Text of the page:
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But still, were you concerned that you were throwing away so much of the song?
“It was terrifying at first ‘cause he sent me into the live room to go for something with just that part. I had nothing, really. Around lunchtime, Andy popped off to see his chiropractor or some nonsense, and I was to work on lyrics. He came back, and by that time I had something. We piled into it. The sound began to develop – I did a MIDI pass of all the piano parts, and he got this toy piano sound and various other things – and I began to let go of my negativity and doubts. I was now intoxicated by the sounds we were finding. The next day, I wrote the lyrics and we got the vocal; then the backing vocals came in. After that, we put on some bass and drums and a bit of percussion. It sounded great.”
Mood is the essence of these songs. Beautiful Agony casts an incredible spell.
“Mood is the secret weapon. It tells you a story, and the lyrics are intertwined with the atmospherics of the sound; the two things become one. The song is already telling you something just by the way that it sounds. Beautiful Agony was another one of those songs that Andy encouraged me to work on. I didn’t have the lyrics, but there was something there, so we set off on a journey to find it.”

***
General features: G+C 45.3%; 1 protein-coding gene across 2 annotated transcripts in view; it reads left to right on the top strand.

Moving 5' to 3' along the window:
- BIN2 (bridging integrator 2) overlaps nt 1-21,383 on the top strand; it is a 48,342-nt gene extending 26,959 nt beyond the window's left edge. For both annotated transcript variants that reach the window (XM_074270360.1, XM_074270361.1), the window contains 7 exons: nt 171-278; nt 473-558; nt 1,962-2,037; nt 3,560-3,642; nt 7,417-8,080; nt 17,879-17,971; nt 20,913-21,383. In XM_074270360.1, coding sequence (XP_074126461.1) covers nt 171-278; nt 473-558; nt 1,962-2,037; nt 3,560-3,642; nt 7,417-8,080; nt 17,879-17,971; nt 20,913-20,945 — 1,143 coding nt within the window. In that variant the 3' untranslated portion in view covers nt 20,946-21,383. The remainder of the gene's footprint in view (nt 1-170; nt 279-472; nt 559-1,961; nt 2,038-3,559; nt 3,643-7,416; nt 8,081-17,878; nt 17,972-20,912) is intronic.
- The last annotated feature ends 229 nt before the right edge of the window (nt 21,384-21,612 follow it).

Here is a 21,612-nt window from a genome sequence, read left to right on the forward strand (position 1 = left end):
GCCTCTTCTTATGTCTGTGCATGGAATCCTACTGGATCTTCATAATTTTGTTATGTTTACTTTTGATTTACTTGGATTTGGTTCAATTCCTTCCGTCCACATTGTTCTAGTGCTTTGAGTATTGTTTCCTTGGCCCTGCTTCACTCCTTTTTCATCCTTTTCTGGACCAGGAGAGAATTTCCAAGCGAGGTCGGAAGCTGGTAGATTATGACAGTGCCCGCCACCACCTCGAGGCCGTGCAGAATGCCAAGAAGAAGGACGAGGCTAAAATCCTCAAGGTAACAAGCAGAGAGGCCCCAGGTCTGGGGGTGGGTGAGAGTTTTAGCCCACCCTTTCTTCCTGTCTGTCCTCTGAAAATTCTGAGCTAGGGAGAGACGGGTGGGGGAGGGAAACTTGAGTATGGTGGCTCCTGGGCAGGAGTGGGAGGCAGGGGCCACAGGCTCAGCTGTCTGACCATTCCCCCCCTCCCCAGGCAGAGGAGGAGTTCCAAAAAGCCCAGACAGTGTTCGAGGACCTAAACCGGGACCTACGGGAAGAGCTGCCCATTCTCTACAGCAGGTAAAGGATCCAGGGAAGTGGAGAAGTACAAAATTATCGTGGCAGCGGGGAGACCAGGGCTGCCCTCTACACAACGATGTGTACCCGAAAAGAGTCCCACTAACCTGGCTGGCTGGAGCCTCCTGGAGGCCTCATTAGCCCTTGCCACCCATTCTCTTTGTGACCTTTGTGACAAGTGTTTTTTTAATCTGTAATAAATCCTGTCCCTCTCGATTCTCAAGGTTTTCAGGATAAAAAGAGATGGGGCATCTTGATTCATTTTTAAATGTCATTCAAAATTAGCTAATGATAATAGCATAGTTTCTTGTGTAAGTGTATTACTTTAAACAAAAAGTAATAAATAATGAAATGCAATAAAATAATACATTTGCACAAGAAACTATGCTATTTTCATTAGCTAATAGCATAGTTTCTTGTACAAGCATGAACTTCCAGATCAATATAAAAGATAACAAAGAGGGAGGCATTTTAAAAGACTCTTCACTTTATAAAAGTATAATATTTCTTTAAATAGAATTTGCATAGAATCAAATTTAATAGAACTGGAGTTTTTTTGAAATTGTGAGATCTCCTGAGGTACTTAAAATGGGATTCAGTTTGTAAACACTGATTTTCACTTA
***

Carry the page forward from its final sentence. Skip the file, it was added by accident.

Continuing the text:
Was that the same process for the song Girl Like You? The song keeps changing – it never stays the same.
“Yeah, that’s the dark horse of this record. Live, it’s become this sort of massive thing. It was pretty experimental, particularly how we muted the main vocal. Andy did this reverb thing, but by mistake he dropped the main track into it. When we listened to it, I said, ‘What’s that? I love that!’ Andy said it was a mistake, but I said, ‘No, no, we have to keep it like that.’ We made that the theme of the first verse.
“We were alive to the possibilities and the happy accidents, and I found that really refreshing. Things would happen, and where most producers would say, ‘Oh, that’s wrong. We can’t have that,’ we said, ‘No, that’s cool. Keep it.’ I wanted to get rid of the rules, which is difficult and runs counterintuitive to the responsibility you usually have, which is to do things ‘properly,’ whatever that means. What I found was that by doing things the wrong way, I wound up with the most interesting results.”